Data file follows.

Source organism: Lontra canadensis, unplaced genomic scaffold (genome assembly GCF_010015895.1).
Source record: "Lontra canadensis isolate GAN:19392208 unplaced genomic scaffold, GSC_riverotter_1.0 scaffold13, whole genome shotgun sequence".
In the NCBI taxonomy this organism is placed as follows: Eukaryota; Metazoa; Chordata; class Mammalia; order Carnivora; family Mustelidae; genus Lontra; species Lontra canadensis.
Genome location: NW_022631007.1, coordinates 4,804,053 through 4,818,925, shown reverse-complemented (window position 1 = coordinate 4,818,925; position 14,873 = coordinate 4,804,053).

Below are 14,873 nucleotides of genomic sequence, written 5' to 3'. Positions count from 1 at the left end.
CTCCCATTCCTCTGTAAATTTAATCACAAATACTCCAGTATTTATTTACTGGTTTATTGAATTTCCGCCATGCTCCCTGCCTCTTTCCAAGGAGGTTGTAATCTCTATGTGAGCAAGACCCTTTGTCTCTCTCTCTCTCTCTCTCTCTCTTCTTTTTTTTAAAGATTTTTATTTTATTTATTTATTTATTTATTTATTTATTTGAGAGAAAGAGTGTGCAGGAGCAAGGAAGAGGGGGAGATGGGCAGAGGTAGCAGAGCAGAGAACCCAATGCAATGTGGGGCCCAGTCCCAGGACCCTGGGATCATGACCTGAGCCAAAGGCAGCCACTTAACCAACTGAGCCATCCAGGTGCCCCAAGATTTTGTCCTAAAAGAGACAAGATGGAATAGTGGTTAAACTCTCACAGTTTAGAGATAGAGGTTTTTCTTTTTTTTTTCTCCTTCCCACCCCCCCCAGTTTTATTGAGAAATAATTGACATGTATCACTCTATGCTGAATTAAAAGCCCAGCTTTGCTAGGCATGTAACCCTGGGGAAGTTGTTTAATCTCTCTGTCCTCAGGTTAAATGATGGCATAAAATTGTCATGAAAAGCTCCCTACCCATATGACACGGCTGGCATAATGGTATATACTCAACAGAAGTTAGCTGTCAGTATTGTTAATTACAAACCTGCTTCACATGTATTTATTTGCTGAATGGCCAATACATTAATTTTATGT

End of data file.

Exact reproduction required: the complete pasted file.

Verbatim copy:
Source organism: Lontra canadensis, unplaced genomic scaffold (genome assembly GCF_010015895.1).
Source record: "Lontra canadensis isolate GAN:19392208 unplaced genomic scaffold, GSC_riverotter_1.0 scaffold13, whole genome shotgun sequence".
In the NCBI taxonomy this organism is placed as follows: Eukaryota; Metazoa; Chordata; class Mammalia; order Carnivora; family Mustelidae; genus Lontra; species Lontra canadensis.
Genome location: NW_022631007.1, coordinates 4,804,053 through 4,818,925, shown reverse-complemented (window position 1 = coordinate 4,818,925; position 14,873 = coordinate 4,804,053).

Below are 14,873 nucleotides of genomic sequence, written 5' to 3'. Positions count from 1 at the left end.
CTCCCATTCCTCTGTAAATTTAATCACAAATACTCCAGTATTTATTTACTGGTTTATTGAATTTCCGCCATGCTCCCTGCCTCTTTCCAAGGAGGTTGTAATCTCTATGTGAGCAAGACCCTTTGTCTCTCTCTCTCTCTCTCTCTCTCTTCTTTTTTTTAAAGATTTTTATTTTATTTATTTATTTATTTATTTATTTATTTGAGAGAAAGAGTGTGCAGGAGCAAGGAAGAGGGGGAGATGGGCAGAGGTAGCAGAGCAGAGAACCCAATGCAATGTGGGGCCCAGTCCCAGGACCCTGGGATCATGACCTGAGCCAAAGGCAGCCACTTAACCAACTGAGCCATCCAGGTGCCCCAAGATTTTGTCCTAAAAGAGACAAGATGGAATAGTGGTTAAACTCTCACAGTTTAGAGATAGAGGTTTTTCTTTTTTTTTTCTCCTTCCCACCCCCCCCAGTTTTATTGAGAAATAATTGACATGTATCACTCTATGCTGAATTAAAAGCCCAGCTTTGCTAGGCATGTAACCCTGGGGAAGTTGTTTAATCTCTCTGTCCTCAGGTTAAATGATGGCATAAAATTGTCATGAAAAGCTCCCTACCCATATGACACGGCTGGCATAATGGTATATACTCAACAGAAGTTAGCTGTCAGTATTGTTAATTACAAACCTGCTTCACATGTATTTATTTGCTGAATGGCCAATACATTAATTTTATGT